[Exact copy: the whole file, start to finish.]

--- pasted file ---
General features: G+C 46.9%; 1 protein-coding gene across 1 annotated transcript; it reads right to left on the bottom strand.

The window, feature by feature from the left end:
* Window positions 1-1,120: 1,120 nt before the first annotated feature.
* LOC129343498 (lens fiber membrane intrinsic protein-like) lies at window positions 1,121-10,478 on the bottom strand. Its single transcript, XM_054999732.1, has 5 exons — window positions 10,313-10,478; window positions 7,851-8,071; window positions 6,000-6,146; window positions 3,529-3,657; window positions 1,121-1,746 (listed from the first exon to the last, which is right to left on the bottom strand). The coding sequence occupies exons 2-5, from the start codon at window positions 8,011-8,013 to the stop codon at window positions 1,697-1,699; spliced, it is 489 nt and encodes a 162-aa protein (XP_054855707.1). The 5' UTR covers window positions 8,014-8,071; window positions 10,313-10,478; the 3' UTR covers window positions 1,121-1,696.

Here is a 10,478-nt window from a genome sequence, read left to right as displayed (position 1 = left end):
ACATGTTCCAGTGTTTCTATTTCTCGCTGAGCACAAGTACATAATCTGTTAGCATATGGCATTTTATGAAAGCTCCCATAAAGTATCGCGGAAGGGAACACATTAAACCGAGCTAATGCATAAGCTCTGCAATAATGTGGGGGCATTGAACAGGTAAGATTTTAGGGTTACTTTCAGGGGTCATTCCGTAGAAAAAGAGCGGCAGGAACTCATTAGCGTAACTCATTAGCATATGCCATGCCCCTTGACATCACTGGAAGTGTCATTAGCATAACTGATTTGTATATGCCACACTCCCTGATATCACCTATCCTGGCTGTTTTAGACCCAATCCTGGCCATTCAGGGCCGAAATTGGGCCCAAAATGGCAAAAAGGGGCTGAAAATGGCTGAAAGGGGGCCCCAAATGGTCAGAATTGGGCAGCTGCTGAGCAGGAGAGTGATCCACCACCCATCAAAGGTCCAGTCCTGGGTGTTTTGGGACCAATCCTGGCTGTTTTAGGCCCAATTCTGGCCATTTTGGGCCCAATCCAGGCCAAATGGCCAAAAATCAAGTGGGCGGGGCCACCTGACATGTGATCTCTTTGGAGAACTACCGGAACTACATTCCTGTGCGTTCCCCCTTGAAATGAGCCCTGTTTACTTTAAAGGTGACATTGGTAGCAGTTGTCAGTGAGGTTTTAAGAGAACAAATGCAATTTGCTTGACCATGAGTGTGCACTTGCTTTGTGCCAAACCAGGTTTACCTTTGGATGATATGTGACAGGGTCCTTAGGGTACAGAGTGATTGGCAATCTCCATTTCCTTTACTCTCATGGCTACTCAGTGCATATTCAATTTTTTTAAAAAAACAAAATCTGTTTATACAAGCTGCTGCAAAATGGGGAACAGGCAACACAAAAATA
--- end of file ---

General features: G+C 46.9%; 1 protein-coding gene across 1 annotated transcript; it reads right to left on the bottom strand.

The window, feature by feature from the left end:
* Window positions 1-1,120: 1,120 nt before the first annotated feature.
* LOC129343498 (lens fiber membrane intrinsic protein-like) lies at window positions 1,121-10,478 on the bottom strand. Its single transcript, XM_054999732.1, has 5 exons — window positions 10,313-10,478; window positions 7,851-8,071; window positions 6,000-6,146; window positions 3,529-3,657; window positions 1,121-1,746 (listed from the first exon to the last, which is right to left on the bottom strand). The coding sequence occupies exons 2-5, from the start codon at window positions 8,011-8,013 to the stop codon at window positions 1,697-1,699; spliced, it is 489 nt and encodes a 162-aa protein (XP_054855707.1). The 5' UTR covers window positions 8,014-8,071; window positions 10,313-10,478; the 3' UTR covers window positions 1,121-1,696.

Here is a 10,478-nt window from a genome sequence, read left to right as displayed (position 1 = left end):
ACATGTTCCAGTGTTTCTATTTCTCGCTGAGCACAAGTACATAATCTGTTAGCATATGGCATTTTATGAAAGCTCCCATAAAGTATCGCGGAAGGGAACACATTAAACCGAGCTAATGCATAAGCTCTGCAATAATGTGGGGGCATTGAACAGGTAAGATTTTAGGGTTACTTTCAGGGGTCATTCCGTAGAAAAAGAGCGGCAGGAACTCATTAGCGTAACTCATTAGCATATGCCATGCCCCTTGACATCACTGGAAGTGTCATTAGCATAACTGATTTGTATATGCCACACTCCCTGATATCACCTATCCTGGCTGTTTTAGACCCAATCCTGGCCATTCAGGGCCGAAATTGGGCCCAAAATGGCAAAAAGGGGCTGAAAATGGCTGAAAGGGGGCCCCAAATGGTCAGAATTGGGCAGCTGCTGAGCAGGAGAGTGATCCACCACCCATCAAAGGTCCAGTCCTGGGTGTTTTGGGACCAATCCTGGCTGTTTTAGGCCCAATTCTGGCCATTTTGGGCCCAATCCAGGCCAAATGGCCAAAAATCAAGTGGGCGGGGCCACCTGACATGTGATCTCTTTGGAGAACTACCGGAACTACATTCCTGTGCGTTCCCCCTTGAAATGAGCCCTGTTTACTTTAAAGGTGACATTGGTAGCAGTTGTCAGTGAGGTTTTAAGAGAACAAATGCAATTTGCTTGACCATGAGTGTGCACTTGCTTTGTGCCAAACCAGGTTTACCTTTGGATGATATGTGACAGGGTCCTTAGGGTACAGAGTGATTGGCAATCTCCATTTCCTTTACTCTCATGGCTACTCAGTGCATATTCAATTTTTTTAAAAAAACAAAATCTGTTTATACAAGCTGCTGCAAAATGGGGAACAGGCAACACAAAAATA